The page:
School's Position on War in Ukraine (published on 10 March 2022)

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Ever since the St. John's School was established ten years ago, we have been trying to be unifiers and peace-makers, by serving our meek and humble Heavenly King.  Our school is a place where people of different denominations and nationalities meet. At the same time we have consciously chosen the teaching of the Orthodox Church as the Way of Saints and of great holiness, and at its core we perceive it as such even now. However, we deplore the perversion of Christ's doctrine for destructive purposes, and we cannot agree with Patriarch Kirill's statements concerning the war in Ukraine. We consider the bloodshed the Russian authorities have initiated in Ukraine to be a catastrophic error. The life-giving message of the Gospel must not be a cover for destruction. In these days we are in pain and heartfelt prayer, but also trying to safeguard the peaceful atmosphere in our school, to raise funds for Ukraine and to prepare for the reception of children of war refugees into our school family.

The school's attitude is best reflected in the appeal to the Patriarch by parishioners from Estonia and abroad, launched last week. Please find the text of the appeal below.

Your Holiness Patriarch Kirill,

We, laity of the Russian Orthodox Church from different countries, and under her canonical responsibility, appeal to you to bring before the leadership of the Russian Federation our urgent supplication for an immediate end to bloodshed, and that Russian troops should be withdrawn from the territory of Ukraine. 

The Local Council of the Russian Orthodox Church, which is endowed with the fulness of ecclesial authority, elected you as its primate so that you should represent its flock of many millions. To you, as primate, has been delegated the duty to appeal to the authorities and bring before them the opinion of the people of the church. We expect you to make your voice heard and appeal in person to President Vladimir Putin, the Government and Parliament of the Russian Federation, with a demand to stop this fratricidal war. We expect you, likewise, to speak words of consolation to the Ukrainian people, assuring them that you are doing everything possible to ensure peace. 

The Church is the Body of Christ, and believers are its members. But now the Body is bleeding as Russian soldiers, among whom there are Orthodox Christians, are killing our brothers and sisters in Ukraine, depriving them of a roof over their heads, undermining their health and welfare, forcing them to leave their homes, stealing the future of an entire country. The most vulnerable – children, women and the elderly- are among the victims of the war. We hear their cries for help and cannot remain indifferent, nor be reconciled with the violence which is being meted out to Ukrainians, Russians and representatives of other nationalities who are unified by a common citizenship and love for their homeland, Ukraine. We appeal to you to fulfil your calling as an intercessor before the authorities of Russia, for your flock which is the victim of military action, for the people who are deprived of their homes and livelihoods.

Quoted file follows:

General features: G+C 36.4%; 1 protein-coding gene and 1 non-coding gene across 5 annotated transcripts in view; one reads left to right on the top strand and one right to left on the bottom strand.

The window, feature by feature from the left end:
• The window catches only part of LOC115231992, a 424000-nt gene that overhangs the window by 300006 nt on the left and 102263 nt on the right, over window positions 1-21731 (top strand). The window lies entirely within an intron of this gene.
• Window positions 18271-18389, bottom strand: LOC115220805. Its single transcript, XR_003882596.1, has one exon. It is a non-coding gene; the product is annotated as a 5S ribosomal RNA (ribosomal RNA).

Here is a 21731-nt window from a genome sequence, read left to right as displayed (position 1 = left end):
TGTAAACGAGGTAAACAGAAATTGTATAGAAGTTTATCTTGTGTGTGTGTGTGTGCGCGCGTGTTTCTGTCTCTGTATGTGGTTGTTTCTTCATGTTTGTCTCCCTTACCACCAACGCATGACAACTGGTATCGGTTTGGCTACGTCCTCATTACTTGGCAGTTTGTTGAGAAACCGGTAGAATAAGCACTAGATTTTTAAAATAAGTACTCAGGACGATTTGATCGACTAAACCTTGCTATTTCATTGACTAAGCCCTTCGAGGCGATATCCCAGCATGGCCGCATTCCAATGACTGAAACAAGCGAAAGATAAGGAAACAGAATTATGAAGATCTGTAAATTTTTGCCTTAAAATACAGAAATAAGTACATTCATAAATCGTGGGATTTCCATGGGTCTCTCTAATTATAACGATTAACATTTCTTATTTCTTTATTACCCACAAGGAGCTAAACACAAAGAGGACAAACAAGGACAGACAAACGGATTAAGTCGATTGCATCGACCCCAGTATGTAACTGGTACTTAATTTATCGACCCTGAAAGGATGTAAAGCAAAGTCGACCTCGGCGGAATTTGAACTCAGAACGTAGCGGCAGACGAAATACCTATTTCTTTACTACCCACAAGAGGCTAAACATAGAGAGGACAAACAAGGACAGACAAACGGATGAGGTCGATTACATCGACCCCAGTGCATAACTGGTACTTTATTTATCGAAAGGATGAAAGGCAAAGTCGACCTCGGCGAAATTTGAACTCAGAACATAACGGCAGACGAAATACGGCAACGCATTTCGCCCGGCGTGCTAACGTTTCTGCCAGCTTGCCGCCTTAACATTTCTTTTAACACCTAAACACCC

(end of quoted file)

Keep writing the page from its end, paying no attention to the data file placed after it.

We also call upon you to send out an epistle to the entire body of the Russian Orthodox Church, and publicly condemn those who support bloodshed. Unfortunately, there are among your flock both clergy and laity who rejoice over war. In the history of the Church, war in the cause of defence has been blessed, whereas war as aggression has always been condemned. Today Russia is the aggressor and the people of Ukraine are having to defend themselves. To pray for the victory of Russian arms, as some clergy are advocating, is immoral. 

Great Lent is drawing near, a time of fervent prayer and repentance which should culminate in the Paschal eucharistic meal. But can both aggressor and victim share in the one Cup? Our Lord Jesus Christ says ‘if you are offering your gift at the altar…first go and be reconciled to you brother; then come and offer your gift’ (Matt. 5:23-24). Reconciliation does not mean forgetting, and it is not possible without active repentance by the one who has sinned against his brother. Prayer for peace is also impossible without repentance. 

As Lent approaches, we appeal to you, Your Holiness, to call upon all believers of the Russian Orthodox Church not only to pray for peace, but to take active steps to restore peace by all possible means: to speak the truth, to expose evil, to seek justice. We hope and believe that our Lord Jesus Christ who said ‘Blessed are the peacemakers’ will strengthen you, and that the Spirit of God who works through the prophets, will speak through you to the powerful of this world. 

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